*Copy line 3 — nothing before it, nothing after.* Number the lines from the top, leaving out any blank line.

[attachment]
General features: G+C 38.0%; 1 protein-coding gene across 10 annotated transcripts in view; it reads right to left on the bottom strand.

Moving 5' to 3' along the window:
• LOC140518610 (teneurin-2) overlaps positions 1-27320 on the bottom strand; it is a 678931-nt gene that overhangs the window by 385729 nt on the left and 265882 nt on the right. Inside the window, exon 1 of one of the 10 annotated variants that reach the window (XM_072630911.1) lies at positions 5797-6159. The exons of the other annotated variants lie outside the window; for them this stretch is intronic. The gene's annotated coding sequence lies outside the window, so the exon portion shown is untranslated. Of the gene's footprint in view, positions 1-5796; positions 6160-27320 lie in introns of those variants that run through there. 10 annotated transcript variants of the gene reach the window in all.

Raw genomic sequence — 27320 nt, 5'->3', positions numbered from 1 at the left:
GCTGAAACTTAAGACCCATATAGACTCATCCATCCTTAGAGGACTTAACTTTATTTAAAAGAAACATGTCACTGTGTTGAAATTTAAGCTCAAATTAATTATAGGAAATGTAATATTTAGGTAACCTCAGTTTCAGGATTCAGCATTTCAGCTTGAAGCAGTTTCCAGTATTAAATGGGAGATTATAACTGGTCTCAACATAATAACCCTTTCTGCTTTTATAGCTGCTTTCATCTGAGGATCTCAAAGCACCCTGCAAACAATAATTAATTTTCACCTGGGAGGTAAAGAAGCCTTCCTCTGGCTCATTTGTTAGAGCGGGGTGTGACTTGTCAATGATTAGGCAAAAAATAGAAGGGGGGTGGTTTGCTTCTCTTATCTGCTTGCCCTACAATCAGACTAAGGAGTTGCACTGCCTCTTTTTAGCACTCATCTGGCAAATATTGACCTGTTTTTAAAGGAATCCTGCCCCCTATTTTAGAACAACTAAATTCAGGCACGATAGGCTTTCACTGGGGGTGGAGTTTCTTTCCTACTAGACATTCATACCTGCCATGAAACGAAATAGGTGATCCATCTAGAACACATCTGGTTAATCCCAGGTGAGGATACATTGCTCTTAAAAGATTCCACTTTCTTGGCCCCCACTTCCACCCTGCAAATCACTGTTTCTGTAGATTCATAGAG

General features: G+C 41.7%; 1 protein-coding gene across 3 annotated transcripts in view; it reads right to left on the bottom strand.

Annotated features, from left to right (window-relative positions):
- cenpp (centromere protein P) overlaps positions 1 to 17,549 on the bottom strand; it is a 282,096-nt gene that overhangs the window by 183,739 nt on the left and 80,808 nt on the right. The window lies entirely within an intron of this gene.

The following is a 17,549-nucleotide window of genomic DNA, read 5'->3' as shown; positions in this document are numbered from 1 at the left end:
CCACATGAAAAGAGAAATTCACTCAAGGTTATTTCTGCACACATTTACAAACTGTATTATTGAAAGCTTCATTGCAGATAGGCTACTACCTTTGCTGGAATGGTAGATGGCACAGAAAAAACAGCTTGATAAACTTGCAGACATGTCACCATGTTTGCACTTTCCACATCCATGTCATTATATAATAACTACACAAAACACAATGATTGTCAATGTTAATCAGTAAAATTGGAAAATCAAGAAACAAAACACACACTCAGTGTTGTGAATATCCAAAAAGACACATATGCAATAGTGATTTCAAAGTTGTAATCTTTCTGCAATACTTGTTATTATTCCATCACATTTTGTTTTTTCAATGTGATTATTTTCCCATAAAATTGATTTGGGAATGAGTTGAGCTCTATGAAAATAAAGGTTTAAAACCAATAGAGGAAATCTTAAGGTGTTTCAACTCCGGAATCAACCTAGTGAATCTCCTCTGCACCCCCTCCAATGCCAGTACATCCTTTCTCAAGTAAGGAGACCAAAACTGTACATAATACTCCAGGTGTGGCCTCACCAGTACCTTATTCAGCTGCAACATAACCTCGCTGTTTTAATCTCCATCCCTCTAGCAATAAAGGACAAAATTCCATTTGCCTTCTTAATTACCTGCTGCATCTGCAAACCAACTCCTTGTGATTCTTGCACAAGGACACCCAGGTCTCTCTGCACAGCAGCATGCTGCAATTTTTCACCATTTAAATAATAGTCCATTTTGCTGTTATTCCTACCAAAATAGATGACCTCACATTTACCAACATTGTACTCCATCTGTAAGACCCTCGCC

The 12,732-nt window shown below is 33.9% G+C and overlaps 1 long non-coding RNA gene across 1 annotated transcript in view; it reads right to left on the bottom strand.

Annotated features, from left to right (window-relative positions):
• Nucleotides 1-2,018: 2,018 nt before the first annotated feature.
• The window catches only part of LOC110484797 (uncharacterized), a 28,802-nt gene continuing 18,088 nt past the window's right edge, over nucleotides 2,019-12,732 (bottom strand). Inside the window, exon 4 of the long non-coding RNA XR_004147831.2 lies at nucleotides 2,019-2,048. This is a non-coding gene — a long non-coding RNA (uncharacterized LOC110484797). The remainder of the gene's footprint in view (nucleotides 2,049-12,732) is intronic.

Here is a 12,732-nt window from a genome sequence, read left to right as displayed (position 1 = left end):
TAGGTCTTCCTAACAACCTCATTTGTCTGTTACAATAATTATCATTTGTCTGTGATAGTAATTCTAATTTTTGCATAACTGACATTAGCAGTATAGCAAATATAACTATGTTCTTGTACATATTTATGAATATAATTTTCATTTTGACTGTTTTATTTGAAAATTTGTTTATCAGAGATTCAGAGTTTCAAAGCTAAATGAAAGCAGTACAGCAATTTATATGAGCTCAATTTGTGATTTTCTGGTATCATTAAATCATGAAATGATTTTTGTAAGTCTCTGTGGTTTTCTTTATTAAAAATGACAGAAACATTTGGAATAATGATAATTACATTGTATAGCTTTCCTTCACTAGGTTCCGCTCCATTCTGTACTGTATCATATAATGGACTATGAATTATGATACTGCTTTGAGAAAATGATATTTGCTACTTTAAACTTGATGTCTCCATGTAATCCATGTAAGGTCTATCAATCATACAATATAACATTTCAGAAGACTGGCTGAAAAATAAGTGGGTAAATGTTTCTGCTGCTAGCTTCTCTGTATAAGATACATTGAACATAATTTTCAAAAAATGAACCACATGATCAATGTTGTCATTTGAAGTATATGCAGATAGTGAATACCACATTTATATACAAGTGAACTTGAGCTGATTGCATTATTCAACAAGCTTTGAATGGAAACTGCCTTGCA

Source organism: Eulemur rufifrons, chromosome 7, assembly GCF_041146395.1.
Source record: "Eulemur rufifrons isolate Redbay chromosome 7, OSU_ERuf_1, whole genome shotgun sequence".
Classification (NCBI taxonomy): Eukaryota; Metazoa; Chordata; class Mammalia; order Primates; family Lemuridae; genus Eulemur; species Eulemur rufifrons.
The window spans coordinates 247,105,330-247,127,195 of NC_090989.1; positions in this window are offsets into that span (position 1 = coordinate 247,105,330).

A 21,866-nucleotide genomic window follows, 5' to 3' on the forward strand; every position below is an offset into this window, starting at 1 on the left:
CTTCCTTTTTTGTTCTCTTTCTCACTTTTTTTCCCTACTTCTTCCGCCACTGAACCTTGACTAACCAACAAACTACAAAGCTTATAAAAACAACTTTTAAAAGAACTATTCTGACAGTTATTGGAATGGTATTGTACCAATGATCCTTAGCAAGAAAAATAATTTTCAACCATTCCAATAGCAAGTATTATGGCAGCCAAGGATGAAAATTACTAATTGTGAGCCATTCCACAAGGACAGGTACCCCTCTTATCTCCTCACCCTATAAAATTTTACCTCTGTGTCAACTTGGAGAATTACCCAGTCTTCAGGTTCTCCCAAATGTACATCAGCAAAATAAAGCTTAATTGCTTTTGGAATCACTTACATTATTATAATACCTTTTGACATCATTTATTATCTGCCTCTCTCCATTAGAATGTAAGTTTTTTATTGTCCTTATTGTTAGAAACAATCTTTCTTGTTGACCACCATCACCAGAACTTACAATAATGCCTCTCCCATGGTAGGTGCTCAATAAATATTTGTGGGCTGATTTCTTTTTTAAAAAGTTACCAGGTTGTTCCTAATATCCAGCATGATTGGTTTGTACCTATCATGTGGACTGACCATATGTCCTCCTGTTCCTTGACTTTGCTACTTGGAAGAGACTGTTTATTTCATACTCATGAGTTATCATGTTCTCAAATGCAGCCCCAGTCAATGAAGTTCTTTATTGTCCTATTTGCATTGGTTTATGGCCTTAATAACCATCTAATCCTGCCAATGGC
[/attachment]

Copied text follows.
• LOC140518610 (teneurin-2) overlaps positions 1-27320 on the bottom strand; it is a 678931-nt gene that overhangs the window by 385729 nt on the left and 265882 nt on the right. Inside the window, exon 1 of one of the 10 annotated variants that reach the window (XM_072630911.1) lies at positions 5797-6159. The exons of the other annotated variants lie outside the window; for them this stretch is intronic. The gene's annotated coding sequence lies outside the window, so the exon portion shown is untranslated. Of the gene's footprint in view, positions 1-5796; positions 6160-27320 lie in introns of those variants that run through there. 10 annotated transcript variants of the gene reach the window in all.